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We are all primary numbers divisible only by ourselves.  ~ Jean Guitton

It is the most natural thing to do… to compare yourself to other people. If you become aware of what you are doing, you might notice that you ask endless questions about how you compare to others and how far you are advancing and how quickly you are doing it. As you progress through the toxic western education system, you learn very quickly that where you ‘rate’ in a test or a class is of ‘crucial importance’. “I came top of the class Mum”, or “I am in the best group for reading”, is an issue for all children – even in today’s more politically correct world.

More recently, educators, psychologists and parents try to build self-esteem in children by encouraging that: “it is not the winning that is important, it is the taking part”.

But it is clear that this is not true. Winning or not is an issue for most people throughout their lives. Did you ‘win’ that job against all the other candidates, or even did you win that contract or the World Cup?

So you learn very early in life that how you achieve in comparison to others will determine the kind of life you live.

And your ego-centric mind takes this on with gusto, happily walking through life asking itself ‘am I more than’ or ‘less than’ so-and-so’. And whatever answer your mind comes up with from its limited perspective determines how you feel about yourself, others and your life. And as you know from previous tips, how you feel about yourself and others will influence the results you get in life.

The cat lying on the chair is just being a cat. It is fulfilling its essential potential for being a cat. And the greatest value that it can offer the world is just that – to be a cat. Imagine if it suddenly started to compare itself to a dog. “I am not as loving and friendly as a dog” (cue – feel bad about self); or “I am much cleverer than that stupid dog over there” (cue – feel good about self). Sounds ridiculous when we look at it like this, doesn’t it?

Still, maybe it is not half as crazy as comparing yourself to your neighbour, work colleague or partner!

When you e-value-ate yourself and find yourself inadequate you will feel bad about yourself. As a result, you will find that you are less able to achieve what you want to achieve and then will feel that your e-value-ation is confirmed. From here, a spiral of ever-lower self confidence occurs.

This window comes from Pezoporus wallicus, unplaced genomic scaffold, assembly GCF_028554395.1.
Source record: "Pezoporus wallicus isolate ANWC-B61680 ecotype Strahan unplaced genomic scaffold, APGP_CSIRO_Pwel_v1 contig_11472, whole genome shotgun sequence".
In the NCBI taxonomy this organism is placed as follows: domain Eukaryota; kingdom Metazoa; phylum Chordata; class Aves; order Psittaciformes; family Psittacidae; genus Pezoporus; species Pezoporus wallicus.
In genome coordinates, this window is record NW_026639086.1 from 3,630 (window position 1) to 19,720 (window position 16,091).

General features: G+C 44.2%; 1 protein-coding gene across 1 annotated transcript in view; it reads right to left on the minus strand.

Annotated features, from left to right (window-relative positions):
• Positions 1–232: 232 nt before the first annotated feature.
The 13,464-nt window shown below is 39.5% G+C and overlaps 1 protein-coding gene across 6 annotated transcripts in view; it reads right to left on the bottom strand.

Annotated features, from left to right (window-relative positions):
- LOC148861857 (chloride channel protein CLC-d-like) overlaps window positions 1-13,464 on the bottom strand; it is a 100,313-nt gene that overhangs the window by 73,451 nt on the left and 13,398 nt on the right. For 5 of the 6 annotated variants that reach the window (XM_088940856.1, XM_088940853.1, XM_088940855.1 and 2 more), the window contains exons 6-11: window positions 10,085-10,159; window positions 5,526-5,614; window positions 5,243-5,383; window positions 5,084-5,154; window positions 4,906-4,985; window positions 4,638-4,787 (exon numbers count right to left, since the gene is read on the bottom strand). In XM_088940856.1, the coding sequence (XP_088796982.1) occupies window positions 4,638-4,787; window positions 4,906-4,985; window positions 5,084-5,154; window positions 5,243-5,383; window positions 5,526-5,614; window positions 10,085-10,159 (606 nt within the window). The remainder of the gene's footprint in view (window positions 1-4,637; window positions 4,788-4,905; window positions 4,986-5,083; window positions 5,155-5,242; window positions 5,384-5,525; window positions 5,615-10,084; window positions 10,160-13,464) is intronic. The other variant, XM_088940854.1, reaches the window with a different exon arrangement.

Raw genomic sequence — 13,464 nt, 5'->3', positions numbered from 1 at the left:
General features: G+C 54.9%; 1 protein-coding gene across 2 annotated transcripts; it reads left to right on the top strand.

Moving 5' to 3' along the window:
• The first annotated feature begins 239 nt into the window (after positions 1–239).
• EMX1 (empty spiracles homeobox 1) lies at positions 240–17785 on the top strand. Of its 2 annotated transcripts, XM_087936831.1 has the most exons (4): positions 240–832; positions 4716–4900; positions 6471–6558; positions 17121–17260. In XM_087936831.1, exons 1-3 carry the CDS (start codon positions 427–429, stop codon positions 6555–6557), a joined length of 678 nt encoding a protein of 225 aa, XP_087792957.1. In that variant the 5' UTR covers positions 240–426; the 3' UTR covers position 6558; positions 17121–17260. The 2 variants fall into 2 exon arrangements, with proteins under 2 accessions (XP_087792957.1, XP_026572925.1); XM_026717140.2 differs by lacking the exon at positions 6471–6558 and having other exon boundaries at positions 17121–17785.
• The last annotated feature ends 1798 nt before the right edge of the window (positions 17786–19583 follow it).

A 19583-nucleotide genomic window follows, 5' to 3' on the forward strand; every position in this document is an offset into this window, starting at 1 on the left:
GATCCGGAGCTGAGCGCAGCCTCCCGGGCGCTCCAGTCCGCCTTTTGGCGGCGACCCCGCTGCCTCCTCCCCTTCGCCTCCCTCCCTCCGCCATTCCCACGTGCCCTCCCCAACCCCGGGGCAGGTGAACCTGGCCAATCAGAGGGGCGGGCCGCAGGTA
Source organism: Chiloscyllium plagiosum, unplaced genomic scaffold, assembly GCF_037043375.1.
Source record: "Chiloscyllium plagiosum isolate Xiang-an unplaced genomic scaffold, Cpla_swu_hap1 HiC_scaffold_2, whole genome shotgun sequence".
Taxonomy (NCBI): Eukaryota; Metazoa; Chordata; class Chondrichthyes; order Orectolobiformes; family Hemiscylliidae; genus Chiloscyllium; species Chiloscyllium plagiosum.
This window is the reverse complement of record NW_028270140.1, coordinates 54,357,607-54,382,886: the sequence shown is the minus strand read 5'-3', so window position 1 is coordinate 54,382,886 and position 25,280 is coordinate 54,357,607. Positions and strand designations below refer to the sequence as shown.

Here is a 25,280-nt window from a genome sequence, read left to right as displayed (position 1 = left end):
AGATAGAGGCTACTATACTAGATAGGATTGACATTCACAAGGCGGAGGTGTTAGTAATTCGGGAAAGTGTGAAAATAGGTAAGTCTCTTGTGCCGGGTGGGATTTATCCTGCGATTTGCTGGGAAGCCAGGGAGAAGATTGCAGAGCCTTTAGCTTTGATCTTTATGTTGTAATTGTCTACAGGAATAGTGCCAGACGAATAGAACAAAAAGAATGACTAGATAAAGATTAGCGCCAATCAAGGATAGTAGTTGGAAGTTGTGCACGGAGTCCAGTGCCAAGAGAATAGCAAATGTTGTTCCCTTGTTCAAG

On the other hand, if you compare yourself and find that you are ‘more than’ another, then your self esteem becomes boosted. But this boost is short-lived, because it is based on a false premise: that it is possible to compare yourself to another and reach a reasonable assessment of whom you are.  Nothing, but nothing could be further from the truth.

The truth is that you are an infinite being, with infinite ability to contribute in your own unique way to the world and its people. It is only when you become self-conscious about yourself, instead of being yourself that you limit your potential.

A cat that is self conscious about itself as a cat will no longer be able to express its uniqueness as a cat. It is impossible to ‘be’ something if you are ‘thinking about being’ something – because thinking about it gets in the way of the true expression of it.

So can you afford to compare yourself to anyone? The risk is that by doing so, you will lose who you really are.

Remember that wonderful quote by Marianne Williamson, that Nelson Mandela used in his inauguration speech as the first black President of South Africa to encourage a whole nation of people who believed erroneously that they were ‘less than…’

Our deepest fear is not that we are inadequate. Our deepest fear is that we are powerful beyond measure. It is our light, not our darkness that most frightens us. We ask ourselves, Who am I to be brilliant, gorgeous, talented, fabulous? Actually, who are you not to be? You are a child of God. Your playing small does not serve the world. There is nothing enlightened about shrinking so that other people won’t feel insecure around you. We are all meant to shine, as children do. We were born to make manifest the glory of God that is within us. It’s not just in some of us; it’s in everyone. And as we let our own light shine, we unconsciously give other people permission to do the same. As we are liberated from our own fear, our presence automatically liberates others.                                                                                                                                                    ~ Marianne Williamson

© Anne Fuller-Good
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